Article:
102 Cardwell Hall
Carbon has revolutionized the field of nanoscience and nanotechnology for more than three decades with the discovery of its three allotropes: Fullerene, Carbon Nanotubes, and Graphene. Each of these candidates has received a Nobel prize, indicating their transformative properties that could potentially lead to a number of future applications. In my talk I will particularly focus on graphene, which was proven to be the first two-dimensional atomically thin material. More importantly, it is the first material discovered that demonstrates a linear energy-band structure, qualifying to be called, a Dirac Material. Over the past decade and a half although much of the graphene science has been explored, in recent years, the focus of graphene research has been shifted to its further unique properties by nano-engineering its structure as well as its scalable production and unique applications for new technologies envisioned for future societal benefits. In this talk, I will present our recent work on graphene research where we engineer its structure, study its physics and chemistry, and innovate technologies for sensors and energy.
Dr. Das received his BS and MS degree in physics (high energy theory) from Utkal University in India and a MS degree in physics (condensed matter experiments) from University of Puerto Rico-Rio Piedras campus. In 2013, he received his Ph.D. degree in Physics from Purdue University. After a year of postdoctoral study at Purdue’s School of Electrical and Computer Engineering, he moved to Mechanical Engineering Department at Iowa State University as a postdoctoral fellow, while he was also affiliated with Division of Materials Science and Engineering at Ames DOE Laboratory. In Fall 2017 he joined K-State Engineering faculty.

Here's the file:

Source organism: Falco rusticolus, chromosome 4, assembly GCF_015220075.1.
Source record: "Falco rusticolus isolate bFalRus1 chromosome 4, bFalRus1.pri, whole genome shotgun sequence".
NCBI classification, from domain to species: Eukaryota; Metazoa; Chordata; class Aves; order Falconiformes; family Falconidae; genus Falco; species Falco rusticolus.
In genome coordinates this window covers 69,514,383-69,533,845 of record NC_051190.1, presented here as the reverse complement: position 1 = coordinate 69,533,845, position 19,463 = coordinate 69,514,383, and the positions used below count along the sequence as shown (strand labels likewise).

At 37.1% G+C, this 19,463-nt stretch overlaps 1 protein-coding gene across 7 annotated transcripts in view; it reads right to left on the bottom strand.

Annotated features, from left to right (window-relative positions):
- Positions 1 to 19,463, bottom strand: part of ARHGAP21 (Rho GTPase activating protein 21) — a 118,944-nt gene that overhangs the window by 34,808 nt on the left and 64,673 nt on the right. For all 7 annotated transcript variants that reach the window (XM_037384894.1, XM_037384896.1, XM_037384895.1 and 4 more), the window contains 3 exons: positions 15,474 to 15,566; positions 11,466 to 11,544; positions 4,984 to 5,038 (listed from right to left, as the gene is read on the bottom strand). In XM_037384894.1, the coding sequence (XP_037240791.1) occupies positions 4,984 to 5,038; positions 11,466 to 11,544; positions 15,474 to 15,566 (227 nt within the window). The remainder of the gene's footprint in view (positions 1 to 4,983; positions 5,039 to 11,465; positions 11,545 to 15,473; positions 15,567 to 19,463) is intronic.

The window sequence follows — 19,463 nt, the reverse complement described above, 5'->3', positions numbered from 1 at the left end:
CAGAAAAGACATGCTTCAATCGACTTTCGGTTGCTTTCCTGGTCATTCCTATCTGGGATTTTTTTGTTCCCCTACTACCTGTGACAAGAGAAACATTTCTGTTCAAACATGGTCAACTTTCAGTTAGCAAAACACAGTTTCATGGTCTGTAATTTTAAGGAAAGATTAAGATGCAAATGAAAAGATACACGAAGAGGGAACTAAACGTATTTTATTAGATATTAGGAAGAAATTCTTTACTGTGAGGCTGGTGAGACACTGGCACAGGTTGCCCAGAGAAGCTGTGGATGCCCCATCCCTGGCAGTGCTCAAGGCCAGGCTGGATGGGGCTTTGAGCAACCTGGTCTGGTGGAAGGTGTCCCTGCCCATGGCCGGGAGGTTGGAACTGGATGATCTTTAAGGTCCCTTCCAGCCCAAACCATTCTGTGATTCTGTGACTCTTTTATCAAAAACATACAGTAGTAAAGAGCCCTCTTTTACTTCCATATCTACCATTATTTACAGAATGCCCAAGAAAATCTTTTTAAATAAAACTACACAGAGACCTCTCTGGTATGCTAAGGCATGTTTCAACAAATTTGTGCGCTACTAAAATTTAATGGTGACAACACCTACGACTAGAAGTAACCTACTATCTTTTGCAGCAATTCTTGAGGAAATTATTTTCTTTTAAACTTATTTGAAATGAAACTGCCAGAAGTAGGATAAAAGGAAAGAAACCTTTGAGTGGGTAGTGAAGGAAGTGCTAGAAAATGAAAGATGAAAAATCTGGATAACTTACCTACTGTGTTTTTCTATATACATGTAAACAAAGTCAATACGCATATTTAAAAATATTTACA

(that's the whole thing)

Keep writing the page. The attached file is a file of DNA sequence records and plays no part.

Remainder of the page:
At K-State, he is Jeffrey and Joy Lessman - Carl andMary Ice Keystone Research Scholar and also received University president’s mentoring award. In 2020, he received one of the ten awards by the National Science Foundation (NSF) to lead a group of researchers from US and UK to conduct a research project on Signal in the Soil, where he is engaged in fundamental understanding of soil phosphates sensing using graphene electrochemical sensors. He is also leading a Graphene Ink-based additive manufacturing research with funding from HydroGraph Power Inc., a Vancouver-based startup, by collaborating closely with Dr. Christopher Sorensen’s group at K-State Physics using Chris’s Detonation-Synthesized Graphene. His graphene-based research and innovations have been highlighted in several national and international news outlets and professional scientific magazines, such as IEEE Spectrum Magazine, IEEE Signal Processing Magazine, Materials Today, Electrochemical Society.